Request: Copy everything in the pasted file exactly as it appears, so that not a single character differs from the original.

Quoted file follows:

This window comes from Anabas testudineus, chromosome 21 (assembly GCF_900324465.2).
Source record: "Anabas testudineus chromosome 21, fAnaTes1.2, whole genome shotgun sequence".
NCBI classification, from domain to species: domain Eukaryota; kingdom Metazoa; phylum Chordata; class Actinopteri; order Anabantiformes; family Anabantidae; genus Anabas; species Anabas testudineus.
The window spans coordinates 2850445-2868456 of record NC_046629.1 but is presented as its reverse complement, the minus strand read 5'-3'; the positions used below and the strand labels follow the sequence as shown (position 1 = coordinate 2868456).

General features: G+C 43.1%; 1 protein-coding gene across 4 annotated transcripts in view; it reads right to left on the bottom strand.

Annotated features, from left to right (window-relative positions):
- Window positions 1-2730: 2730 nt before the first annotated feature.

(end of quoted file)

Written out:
This window comes from Anabas testudineus, chromosome 21 (assembly GCF_900324465.2).
Source record: "Anabas testudineus chromosome 21, fAnaTes1.2, whole genome shotgun sequence".
NCBI classification, from domain to species: domain Eukaryota; kingdom Metazoa; phylum Chordata; class Actinopteri; order Anabantiformes; family Anabantidae; genus Anabas; species Anabas testudineus.
The window spans coordinates 2850445-2868456 of record NC_046629.1 but is presented as its reverse complement, the minus strand read 5'-3'; the positions used below and the strand labels follow the sequence as shown (position 1 = coordinate 2868456).

General features: G+C 43.1%; 1 protein-coding gene across 4 annotated transcripts in view; it reads right to left on the bottom strand.

Annotated features, from left to right (window-relative positions):
- Window positions 1-2730: 2730 nt before the first annotated feature.